Is there a 'nice' proof to show that $\det(E^T) = \det(E)$ where $E$ is an elementary matrix?
Clearly it's true for the elementary matrix representing a row being multiplied by a constant, because then $E^T = E$ as it is diagonal.
I was thinking for the "row-addition" type, it's clearly true because if $E_1$ is a matrix representing row-addition then it is either an upper/lower triangular matrix and so $\det(E_1)$ is equal to the product of the diagonals. If $E_1$ is an upper/lower triangular matrix, then $E_1^T$ is a lower/upper triangular matrix and so $\det(E_1^T) = \det(E_1)$ as the diagonal entries remain the same when the matrix is transposed.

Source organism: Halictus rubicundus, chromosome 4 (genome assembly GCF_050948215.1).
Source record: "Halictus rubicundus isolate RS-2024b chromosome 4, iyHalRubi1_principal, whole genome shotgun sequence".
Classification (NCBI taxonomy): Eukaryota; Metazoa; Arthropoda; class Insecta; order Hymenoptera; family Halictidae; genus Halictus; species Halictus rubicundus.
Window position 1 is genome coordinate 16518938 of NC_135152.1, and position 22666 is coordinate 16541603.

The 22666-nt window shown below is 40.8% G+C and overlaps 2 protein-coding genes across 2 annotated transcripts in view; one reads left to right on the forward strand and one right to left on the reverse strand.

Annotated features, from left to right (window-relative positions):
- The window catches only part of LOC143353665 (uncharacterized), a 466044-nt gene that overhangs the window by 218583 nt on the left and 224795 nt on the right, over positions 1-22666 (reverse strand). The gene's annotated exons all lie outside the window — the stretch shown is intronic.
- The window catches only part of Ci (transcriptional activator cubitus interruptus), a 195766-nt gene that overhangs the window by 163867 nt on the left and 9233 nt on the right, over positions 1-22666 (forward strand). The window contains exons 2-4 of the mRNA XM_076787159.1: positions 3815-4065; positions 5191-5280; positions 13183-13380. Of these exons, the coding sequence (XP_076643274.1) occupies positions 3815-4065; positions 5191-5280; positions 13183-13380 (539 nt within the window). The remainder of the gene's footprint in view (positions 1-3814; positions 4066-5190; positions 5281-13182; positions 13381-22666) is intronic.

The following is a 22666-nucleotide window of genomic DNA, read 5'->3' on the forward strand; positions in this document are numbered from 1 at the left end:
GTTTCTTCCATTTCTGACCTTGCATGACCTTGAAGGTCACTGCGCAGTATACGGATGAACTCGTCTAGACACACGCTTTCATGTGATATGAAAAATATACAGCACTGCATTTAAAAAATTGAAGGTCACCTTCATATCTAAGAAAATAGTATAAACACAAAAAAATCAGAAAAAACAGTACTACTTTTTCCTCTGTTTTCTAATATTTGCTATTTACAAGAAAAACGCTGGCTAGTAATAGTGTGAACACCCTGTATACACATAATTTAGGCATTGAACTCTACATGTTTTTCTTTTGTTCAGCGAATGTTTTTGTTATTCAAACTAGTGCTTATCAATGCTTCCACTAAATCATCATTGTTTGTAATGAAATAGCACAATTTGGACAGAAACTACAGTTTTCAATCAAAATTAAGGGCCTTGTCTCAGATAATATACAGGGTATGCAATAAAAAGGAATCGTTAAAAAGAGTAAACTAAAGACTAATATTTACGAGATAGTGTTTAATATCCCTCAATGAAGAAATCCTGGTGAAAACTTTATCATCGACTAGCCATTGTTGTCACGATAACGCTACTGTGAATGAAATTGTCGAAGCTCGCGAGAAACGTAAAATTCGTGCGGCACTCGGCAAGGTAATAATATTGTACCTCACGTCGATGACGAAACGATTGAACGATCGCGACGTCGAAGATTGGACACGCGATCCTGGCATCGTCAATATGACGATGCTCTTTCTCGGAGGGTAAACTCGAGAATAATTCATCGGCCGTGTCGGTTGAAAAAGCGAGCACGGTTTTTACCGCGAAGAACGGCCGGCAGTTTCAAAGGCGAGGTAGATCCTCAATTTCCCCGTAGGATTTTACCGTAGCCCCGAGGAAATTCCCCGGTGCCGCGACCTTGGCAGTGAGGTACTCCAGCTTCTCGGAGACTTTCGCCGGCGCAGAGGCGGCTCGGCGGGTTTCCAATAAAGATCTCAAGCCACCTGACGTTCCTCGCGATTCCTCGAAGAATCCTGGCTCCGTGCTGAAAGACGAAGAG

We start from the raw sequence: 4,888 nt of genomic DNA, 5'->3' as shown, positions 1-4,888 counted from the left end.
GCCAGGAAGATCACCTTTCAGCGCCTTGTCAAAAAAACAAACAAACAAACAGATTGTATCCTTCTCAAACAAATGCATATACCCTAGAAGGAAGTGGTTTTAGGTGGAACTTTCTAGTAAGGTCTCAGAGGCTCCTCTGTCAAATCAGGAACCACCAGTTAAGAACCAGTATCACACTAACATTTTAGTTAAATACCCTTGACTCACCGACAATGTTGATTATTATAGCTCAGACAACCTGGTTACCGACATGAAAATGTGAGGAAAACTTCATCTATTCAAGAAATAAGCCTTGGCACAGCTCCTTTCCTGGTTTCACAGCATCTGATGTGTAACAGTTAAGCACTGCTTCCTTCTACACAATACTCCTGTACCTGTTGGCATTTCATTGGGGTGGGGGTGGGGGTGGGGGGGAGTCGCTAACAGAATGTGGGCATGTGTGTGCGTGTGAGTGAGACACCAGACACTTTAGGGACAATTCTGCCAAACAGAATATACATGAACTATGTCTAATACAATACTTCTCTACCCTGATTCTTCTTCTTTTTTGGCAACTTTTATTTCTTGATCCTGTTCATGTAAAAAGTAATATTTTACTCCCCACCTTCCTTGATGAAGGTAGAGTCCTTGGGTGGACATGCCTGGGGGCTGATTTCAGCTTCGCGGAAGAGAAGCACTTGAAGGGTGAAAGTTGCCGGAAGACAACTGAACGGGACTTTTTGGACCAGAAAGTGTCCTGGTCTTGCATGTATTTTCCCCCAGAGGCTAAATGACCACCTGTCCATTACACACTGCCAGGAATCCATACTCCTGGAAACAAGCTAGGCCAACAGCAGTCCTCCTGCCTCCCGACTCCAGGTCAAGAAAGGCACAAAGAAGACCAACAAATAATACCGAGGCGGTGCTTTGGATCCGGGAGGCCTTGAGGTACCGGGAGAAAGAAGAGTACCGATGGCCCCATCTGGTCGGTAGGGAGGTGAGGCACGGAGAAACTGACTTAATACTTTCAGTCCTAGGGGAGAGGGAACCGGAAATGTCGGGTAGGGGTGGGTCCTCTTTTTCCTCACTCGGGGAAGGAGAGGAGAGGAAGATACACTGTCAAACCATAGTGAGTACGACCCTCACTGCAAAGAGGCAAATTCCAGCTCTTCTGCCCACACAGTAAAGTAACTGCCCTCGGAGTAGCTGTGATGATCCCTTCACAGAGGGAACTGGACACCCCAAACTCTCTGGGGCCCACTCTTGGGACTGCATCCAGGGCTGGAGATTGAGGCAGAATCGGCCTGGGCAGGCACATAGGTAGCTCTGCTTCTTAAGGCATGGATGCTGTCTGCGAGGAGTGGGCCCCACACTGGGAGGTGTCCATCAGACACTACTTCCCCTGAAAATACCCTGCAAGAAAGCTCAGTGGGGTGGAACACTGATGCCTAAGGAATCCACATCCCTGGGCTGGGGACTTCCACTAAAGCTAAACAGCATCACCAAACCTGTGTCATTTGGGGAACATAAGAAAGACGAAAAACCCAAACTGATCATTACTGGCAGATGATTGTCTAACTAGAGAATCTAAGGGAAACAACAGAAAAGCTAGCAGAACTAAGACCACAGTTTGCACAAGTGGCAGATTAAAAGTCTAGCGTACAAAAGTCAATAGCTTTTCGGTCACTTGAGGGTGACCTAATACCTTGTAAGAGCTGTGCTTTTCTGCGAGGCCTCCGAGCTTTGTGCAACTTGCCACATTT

How about for the "row-switching" matrix where rows $i$ and $j$ have been swapped on the identity matrix? Can we use the linearity of the rows in a matrix somehow?
Thanks for any help!